5.      POLICE STRUCK BY UNUSUAL WAVE OF DEADLY VIOLENCE:   As thousands of law enforcement officers gathered inside the American Airlines Arena in Miami for a funeral for two slain Miami-Dade police officers, news quickly spread that two more officers had been shot and killed a few hours earlier -- this time in St. Petersburg, Florida.   It was an eerie repeat of the police shootings last Thursday in Miami, nytimes.com reports.  In both cases, officers were killed as they tried to serve an arrest warrant.  The Florida shootings are part of a wave of violence that law enforcement officers called highly unusual.  Thirteen officers have been shot in the United States since January 20, 2011, four fatally and several others critically wounded.  Already this year, 10 police officers have been killed in line of duty, after an especially deadly year for law enforcement (see C&C Newsletter for January 6, 2011, Item 6). The police shootings come at a time when violent-crime rates are down markedly in most American cities.  One possible explanation for the spike in shootings is that many police departments increased their emphasis on executing arrest warrants against repeat violent offenders.  Several senior police officials said they also believe the shootings reflected a broader lack of respect for authority in American society.  Bingo. 

6.      MANAGERS’ MOST EMBARRASSING MOMENTS AT WORK:   Have you ever felt like crawling under your desk on the job? According to a new OfficeTeam survey, you are in good company. Executives interviewed were asked to recount their most embarrassing moments at work. Wardrobe malfunctions were a top cause of discomfort for survey respondents. Here are a few examples: 

  • I was late getting to the office and realized I wore my bathroom slippers to work.
  • I conducted a training session with my zipper down (every man’s nightmare).
  • My skirt got stuck in my pantyhose (every woman’s nightmare?). \My shirt was on backward (so was your head).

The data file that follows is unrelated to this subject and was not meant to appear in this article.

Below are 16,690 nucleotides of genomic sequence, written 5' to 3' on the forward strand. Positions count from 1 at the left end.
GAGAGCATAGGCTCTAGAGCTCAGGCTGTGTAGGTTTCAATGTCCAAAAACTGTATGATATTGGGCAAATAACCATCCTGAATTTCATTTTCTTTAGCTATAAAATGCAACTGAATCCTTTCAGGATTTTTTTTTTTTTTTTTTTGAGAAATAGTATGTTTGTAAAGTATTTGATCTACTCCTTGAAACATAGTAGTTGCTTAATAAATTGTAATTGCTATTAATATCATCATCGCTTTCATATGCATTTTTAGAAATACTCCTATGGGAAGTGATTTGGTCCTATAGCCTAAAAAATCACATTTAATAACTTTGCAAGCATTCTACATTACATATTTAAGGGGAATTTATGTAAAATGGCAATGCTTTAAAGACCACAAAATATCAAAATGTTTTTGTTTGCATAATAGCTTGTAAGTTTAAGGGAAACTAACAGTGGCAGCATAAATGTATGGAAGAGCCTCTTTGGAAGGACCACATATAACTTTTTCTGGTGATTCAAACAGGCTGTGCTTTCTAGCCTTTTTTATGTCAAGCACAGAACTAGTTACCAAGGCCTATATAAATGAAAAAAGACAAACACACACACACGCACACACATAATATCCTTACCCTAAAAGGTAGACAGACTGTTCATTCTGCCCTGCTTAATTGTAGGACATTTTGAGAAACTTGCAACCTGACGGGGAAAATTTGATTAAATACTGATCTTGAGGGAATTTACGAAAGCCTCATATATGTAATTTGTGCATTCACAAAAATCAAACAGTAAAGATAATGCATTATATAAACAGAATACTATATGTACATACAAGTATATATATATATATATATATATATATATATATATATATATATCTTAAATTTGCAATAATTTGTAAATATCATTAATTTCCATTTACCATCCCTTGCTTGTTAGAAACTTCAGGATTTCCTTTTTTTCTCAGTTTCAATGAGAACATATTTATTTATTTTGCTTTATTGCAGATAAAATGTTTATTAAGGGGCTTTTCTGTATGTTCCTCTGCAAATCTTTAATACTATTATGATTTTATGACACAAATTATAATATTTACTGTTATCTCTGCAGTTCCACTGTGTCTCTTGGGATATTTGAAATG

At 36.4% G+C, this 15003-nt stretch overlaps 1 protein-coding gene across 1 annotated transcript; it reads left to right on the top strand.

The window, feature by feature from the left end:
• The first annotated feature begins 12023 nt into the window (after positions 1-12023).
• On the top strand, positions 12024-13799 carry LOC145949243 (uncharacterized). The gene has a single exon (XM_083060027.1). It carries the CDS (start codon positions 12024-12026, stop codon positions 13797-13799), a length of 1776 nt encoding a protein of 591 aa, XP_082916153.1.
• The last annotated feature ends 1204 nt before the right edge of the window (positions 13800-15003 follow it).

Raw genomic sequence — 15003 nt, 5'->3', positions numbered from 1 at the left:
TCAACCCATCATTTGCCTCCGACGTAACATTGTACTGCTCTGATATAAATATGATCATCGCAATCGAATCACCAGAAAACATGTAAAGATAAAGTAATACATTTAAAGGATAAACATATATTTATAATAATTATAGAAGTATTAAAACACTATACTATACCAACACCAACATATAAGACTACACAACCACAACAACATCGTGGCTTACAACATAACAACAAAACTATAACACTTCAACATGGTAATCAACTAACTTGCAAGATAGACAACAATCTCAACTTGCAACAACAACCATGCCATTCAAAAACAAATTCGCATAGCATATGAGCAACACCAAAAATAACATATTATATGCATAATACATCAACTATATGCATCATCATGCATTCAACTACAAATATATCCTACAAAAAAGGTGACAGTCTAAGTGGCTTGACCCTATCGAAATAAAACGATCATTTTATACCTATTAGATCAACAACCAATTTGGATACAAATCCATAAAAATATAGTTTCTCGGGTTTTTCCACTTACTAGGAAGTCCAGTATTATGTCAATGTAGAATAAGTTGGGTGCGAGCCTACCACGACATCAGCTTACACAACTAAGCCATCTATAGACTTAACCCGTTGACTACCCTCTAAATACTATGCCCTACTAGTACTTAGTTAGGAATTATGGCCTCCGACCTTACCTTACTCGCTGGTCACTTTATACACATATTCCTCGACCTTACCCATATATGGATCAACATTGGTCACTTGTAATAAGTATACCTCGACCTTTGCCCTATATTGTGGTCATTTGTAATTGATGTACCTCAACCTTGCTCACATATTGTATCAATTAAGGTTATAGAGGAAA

Others polled found themselves red-faced in front of the very person they wanted most to impress, to-wit: 

  • On the first day of my job, I tripped on the stairs and fell down in front of my boss.
  • I called my boss “my love” by accident.
  • I left the boss behind and went to a meeting without him.
  • I said something inappropriate about my boss and found out he was standing right behind me.

OfficeTeam offers tips for rebounding from embarrassing work mishaps: 

  • Remain calm.  It is easy to lose your nerves after a slipup, but try to keep your composure.  Take a deep breath and collect yourself.
  • Own up.  Acknowledging a blunder before someone else does can alleviate any awkward tension that may arise.  If appropriate, address the situation in a humorous way to make everyone feel more at ease.  
  • Make amends.  If your accident affected another person, immediately apologize and take steps to ensure a similar mistake does not happen again.   
  • Move on.  Rather than dwell on a misstep, focus on getting back on track. The faster you recover, the less memorable the incident will be.   

Or, follow Joey Bishop’s advice in the 1967 movie “A Guide for the Married Man,” and deny, deny, deny. 

7.      REMARKABLE QUOTES FROM REMARKABLE JEWS: My idea of an agreeable person is a person who agrees with me. Benjamin Disraeli

8.      BLESSED ARE THE CRACKED, FOR THEY LET IN THE LIGHT: NyQuil, the stuffy, sneezy, why-the-heck-is-the-room-spinning medicine. 

9.      PARAPROSDOKIAN: (A paraprosdokian is a figure of speech in which the latter part of a sentence or phrase is surprising or unexpected in a way that causes the reader or listener to reframe or reinterpret the first part. It is frequently used for humorous or dramatic effect.):   Do not argue with an idiot. He will drag you down to his level and beat you with experience. 

10.    QUOTE OF THE WEEK:    “Your world is as big as you make it.” Georgia Douglas Johnson

11.    KEEP THOSE CARDS AND LETTERS COMING: Several readers regularly supply us with suggestions or tips for newsletter items? Please feel free to send us or point us to matters you think would be of interest to our readers. Subject to editorial discretion, we may print them. Rest assured that we will not publish any names as referring sources. 

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Copyright, 1996-2011, all rights reserved.

Items in this Newsletter may be excerpts or summaries of original or secondary source material, and may have been reorganized for clarity and brevity. This Newsletter is general in nature and is not intended to provide specific legal or other advice.